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Re: Potential use case for opaque space bank: domain factored network st

From: Marcus Brinkmann
Subject: Re: Potential use case for opaque space bank: domain factored network stack
Date: Mon, 08 Jan 2007 04:26:18 +0100
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At Mon, 8 Jan 2007 03:21:33 +0100,
Pierre THIERRY <address@hidden> wrote:
> Scribit Marcus Brinkmann dies 08/01/2007 hora 02:24:
> > I note that the EROS space bank is hierarchical as well, and it does
> > not inhibit POLA either.
> Because of the use of the constructor, I thought EROS space bank was
> clearly not hierarchical.

The hierarchical structure on space banks is inflicted by the creation
of subspace banks for reserve management purposes.  It is not directly
related to allocation and mapping of pages from the space bank.
However, durability of memory allocated from space banks is
hierarchic, as is the allocation limit (with a strict dominance

> > I also want to point out that today most systems deployed do not
> > implement POLA, and thus the harm, if it exists at all, is at most
> > opportunistic.
> That depends on the point of view. If we plan to do as bad as others do,
> yes, the harm is only potential. But if we have as a goal to build a
> secure system and end up with a system not significantly better than the
> existing ones, this would be a failure.

I only mentioned that to make clear that I am upholding the status quo
in that regards, not calling for a radical transformation.

This is important because Jonathan keeps bringing up (rightly so, I
believe) the issue of responsibility.  Human social structures are
delicately balanced and highly dynamical systems.  Any change at a
global scale needs to be done with utmost care and under strict

Jonathan proposes that we make a paradigm shift in who controls the
computational resources of a machine.  Instead of giving this control
to the rightful owner of the device, he wants to give this control to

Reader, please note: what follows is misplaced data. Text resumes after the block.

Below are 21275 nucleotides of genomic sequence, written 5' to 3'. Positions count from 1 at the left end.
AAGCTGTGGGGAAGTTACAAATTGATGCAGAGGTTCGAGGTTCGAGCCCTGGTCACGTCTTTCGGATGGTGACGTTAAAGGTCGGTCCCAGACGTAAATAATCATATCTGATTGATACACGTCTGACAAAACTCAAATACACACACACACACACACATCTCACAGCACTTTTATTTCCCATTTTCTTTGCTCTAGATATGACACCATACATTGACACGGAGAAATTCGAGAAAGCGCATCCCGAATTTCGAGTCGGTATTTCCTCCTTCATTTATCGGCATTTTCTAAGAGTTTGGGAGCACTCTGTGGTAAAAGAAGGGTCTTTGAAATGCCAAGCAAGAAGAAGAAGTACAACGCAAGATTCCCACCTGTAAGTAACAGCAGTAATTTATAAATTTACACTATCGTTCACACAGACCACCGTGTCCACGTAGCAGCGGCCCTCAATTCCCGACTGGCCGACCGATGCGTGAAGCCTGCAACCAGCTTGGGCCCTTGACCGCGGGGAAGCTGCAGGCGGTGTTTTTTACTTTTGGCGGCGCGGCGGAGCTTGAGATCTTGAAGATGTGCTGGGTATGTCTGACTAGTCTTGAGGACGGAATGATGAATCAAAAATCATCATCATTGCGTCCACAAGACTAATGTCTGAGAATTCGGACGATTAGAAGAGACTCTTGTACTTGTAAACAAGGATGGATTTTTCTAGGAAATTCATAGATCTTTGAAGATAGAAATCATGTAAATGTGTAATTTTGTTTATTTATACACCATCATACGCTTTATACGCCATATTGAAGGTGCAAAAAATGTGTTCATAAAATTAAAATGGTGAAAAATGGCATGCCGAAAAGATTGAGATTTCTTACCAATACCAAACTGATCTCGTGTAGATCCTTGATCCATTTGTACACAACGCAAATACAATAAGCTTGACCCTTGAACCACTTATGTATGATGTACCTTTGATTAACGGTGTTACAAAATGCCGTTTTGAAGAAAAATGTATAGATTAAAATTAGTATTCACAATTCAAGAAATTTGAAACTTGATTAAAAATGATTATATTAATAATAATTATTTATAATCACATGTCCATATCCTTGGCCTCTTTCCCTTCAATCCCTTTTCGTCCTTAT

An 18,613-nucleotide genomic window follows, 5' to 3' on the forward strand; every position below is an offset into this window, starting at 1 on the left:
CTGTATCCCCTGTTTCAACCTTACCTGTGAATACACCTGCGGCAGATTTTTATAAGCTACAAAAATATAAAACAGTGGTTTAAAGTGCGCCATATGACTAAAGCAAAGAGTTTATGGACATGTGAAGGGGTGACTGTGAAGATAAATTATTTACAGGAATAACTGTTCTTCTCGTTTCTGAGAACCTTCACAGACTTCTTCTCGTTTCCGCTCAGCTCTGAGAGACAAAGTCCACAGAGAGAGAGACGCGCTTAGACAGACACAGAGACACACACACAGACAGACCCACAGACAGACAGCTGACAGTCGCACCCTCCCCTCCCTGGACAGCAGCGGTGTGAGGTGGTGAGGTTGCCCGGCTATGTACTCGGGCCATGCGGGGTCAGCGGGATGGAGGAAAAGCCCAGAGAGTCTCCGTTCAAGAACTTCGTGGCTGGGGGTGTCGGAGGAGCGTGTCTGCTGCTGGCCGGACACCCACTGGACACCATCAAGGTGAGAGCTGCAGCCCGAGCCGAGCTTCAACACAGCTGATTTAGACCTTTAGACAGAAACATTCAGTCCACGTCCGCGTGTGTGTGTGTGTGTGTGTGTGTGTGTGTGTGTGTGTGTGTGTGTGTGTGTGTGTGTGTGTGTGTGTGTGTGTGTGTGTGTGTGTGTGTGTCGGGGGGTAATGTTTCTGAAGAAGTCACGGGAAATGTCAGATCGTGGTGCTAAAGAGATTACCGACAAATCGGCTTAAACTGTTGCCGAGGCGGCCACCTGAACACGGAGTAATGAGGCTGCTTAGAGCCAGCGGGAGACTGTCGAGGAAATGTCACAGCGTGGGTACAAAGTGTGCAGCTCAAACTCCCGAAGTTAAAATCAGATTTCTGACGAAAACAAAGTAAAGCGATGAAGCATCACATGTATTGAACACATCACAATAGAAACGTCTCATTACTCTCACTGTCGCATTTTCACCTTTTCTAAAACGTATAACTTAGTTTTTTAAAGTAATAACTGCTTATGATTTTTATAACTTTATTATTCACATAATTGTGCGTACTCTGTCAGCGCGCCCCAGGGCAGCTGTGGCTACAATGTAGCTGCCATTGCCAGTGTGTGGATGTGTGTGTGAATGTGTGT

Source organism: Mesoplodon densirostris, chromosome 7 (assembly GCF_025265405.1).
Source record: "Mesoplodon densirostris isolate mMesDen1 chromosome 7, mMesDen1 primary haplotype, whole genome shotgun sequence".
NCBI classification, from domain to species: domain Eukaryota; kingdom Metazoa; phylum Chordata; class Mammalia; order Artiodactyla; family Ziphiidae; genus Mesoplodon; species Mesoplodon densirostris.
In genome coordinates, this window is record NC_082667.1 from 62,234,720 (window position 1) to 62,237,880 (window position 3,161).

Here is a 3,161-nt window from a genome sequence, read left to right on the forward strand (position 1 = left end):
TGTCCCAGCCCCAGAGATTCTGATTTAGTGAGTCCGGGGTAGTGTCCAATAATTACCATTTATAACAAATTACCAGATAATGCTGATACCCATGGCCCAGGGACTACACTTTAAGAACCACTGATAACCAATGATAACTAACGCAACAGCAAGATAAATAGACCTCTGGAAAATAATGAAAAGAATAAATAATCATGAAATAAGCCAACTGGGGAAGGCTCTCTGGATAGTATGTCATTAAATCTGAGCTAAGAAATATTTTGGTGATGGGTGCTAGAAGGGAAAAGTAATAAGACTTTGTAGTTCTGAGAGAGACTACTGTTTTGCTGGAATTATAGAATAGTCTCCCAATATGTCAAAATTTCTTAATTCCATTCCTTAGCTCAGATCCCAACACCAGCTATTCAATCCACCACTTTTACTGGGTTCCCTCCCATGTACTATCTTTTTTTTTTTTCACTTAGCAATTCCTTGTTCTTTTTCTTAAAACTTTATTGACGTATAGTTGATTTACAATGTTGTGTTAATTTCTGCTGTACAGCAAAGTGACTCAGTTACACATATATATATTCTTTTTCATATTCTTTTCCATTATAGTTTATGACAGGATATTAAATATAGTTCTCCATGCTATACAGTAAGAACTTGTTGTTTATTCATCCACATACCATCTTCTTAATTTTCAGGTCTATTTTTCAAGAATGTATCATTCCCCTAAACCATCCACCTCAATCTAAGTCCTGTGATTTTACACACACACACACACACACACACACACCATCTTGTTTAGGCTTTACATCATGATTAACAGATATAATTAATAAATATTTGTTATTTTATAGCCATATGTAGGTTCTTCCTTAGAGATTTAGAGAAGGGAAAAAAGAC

the authors of the programs and data that is put into these machines.
That is a radical paradigm shift, which is aligned with the interests
of big businesses but hardly anybody else.  We have so far only seen
weak attempts to push this change into the world, and already it is
causing considerable distress and harm.

This is justified, according to Jonathan, because eventually there
will be a world where the mechanisms are used for good and rightful
purposes instead of being abused.  That is the promise of any
revolution, of course, and should be treated with suspicion.  I don't
think it is responsible action to ask for the sacrifice of a
generation for merely the promise of a better world eventually.

> I also had understood that POLA was clearly a goal of the next Hurd.

POLA is not a goal.  It can be a mechanism that achieves a goal, and
we plan to use it appropriately.  Note that I do not share Jonathan's
pessimism that what I suggest inhibits POLA, at least not where we
plan to use it.
> > However, please note that virtually all systems widely deployed today
> > do have "transparent memory", do you know any exceptions?
> I may use one everyday: Linux. It seems I can't debug a program that I
> have the right to execute but not to read. I'm pretty sure that a setuid
> program I can execute is totally impossible to debug or monitor.

Linux doesn't do any resource accounting, so how can you tell the
difference between a setuid program and a daemon except for the
mechanism of invocation?  Similar for the example of a --x file.


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